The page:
Effect of heat shock on function of frozen/thawed bull spermatozoa

V. H. Monterroso, K. C. Drury, A. D. Ealy, J. L. Edwards, P. J. Hansen

Research output: Contribution to journalArticlepeer-review

18 Scopus citations


Deposition of spermatozoa in the reproductive tract of hyperthermic cows could conceivably result in sperm damage. Accordingly, a series of experiments tested the effects of heat shock on functional characteristics and free radical production of bull spermatozoa. Viability was reduced slightly by short-term (1 to 3 h) culture at 42 and 43 °C as compared with culture at 39 °C. There was no effect of culture at 42 °C on the ability of spermatozoa to undergo swim-up or of 42 °C on the percentage of motile spermatozoa. However, exposure to 41 °C for 3 h reduced percentage of motile sperm, 41 and 42 °C reduced sperm velocity and 43 °C decreased the proportion of spermatozoa undergoing swim-up. In other experiments, there was no effect of heat shock (41 or 42 °C for 1 to 3 h) on DNA integrity, presence of intact acrosomes, or fertilizing ability of the spermatozoa. Superoxide production by spermatozoa was higher at 42 °C than at 39 or 41 °C, but there was no detectable hydrogen peroxide production at any temperature. The antioxidant, glutathione, tended to improve the ability of spermatozoa to undergo swim-up at 39 °C but not at 43 °C. Taken together, these results suggest that heat shock of a magnitude similar to that seen in vivo (41 to 42 °C) has little effect on sperm functions that affect fertilizing capability.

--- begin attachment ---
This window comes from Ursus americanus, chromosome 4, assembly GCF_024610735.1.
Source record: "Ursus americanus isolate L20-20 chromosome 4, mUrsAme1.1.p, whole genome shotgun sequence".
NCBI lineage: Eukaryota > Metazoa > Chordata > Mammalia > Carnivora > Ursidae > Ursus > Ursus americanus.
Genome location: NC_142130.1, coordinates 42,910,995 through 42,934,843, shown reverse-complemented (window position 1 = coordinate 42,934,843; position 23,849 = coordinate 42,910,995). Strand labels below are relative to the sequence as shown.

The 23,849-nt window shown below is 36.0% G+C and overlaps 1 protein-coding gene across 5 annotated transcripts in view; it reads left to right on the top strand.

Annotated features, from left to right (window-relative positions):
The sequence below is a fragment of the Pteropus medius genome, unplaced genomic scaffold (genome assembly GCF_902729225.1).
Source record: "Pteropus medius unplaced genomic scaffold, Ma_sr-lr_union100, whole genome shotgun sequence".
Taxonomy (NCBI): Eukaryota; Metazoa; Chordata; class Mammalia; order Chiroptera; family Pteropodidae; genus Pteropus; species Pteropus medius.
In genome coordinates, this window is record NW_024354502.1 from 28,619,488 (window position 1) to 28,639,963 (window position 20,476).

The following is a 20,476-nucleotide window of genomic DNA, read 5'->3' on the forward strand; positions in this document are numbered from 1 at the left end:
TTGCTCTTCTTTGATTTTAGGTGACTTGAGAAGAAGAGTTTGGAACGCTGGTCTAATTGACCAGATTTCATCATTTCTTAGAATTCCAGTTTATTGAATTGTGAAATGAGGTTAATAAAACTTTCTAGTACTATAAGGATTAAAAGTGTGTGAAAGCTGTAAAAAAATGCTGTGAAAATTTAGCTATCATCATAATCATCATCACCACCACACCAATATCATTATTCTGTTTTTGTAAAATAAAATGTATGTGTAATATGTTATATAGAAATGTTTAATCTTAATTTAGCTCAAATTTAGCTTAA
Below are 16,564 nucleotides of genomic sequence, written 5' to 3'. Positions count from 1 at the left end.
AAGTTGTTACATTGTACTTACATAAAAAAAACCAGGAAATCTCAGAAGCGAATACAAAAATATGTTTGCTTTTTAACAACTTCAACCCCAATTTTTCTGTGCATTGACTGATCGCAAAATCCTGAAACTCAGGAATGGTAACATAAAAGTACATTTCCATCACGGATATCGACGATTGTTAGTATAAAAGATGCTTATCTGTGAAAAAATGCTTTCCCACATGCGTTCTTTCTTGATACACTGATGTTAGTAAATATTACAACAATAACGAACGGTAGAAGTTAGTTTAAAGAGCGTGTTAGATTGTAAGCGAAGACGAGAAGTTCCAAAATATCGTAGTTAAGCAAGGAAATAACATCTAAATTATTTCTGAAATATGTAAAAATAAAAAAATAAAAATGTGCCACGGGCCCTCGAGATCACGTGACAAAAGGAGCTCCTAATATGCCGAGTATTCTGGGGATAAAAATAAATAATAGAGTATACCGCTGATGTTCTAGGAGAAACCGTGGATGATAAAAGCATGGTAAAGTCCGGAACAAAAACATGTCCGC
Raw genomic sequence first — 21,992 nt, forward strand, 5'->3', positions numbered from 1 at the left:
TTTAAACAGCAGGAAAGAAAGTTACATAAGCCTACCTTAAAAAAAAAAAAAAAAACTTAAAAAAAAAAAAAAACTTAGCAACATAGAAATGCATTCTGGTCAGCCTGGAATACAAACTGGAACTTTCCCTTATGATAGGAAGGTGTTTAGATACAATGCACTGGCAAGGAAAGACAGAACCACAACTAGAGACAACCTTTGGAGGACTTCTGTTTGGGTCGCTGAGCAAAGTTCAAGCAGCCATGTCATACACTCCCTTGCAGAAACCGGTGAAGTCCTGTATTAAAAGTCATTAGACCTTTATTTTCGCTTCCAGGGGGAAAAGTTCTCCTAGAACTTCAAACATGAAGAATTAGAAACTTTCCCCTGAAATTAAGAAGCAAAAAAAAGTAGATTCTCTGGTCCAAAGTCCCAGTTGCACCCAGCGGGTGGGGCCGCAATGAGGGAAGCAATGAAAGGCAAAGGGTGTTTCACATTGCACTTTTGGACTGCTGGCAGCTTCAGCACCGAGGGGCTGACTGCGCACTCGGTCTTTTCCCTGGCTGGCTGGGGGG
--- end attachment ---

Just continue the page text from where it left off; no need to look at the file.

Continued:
Original languageEnglish (US)
Pages (from-to)947-961
Number of pages15
Issue number7
StatePublished - Nov 1995


  • bull
  • fertilization
  • free radical
  • heat shock
  • motility
  • spermatozoa

ASJC Scopus subject areas

  • Small Animals
  • Food Animals
  • Animal Science and Zoology
  • Equine


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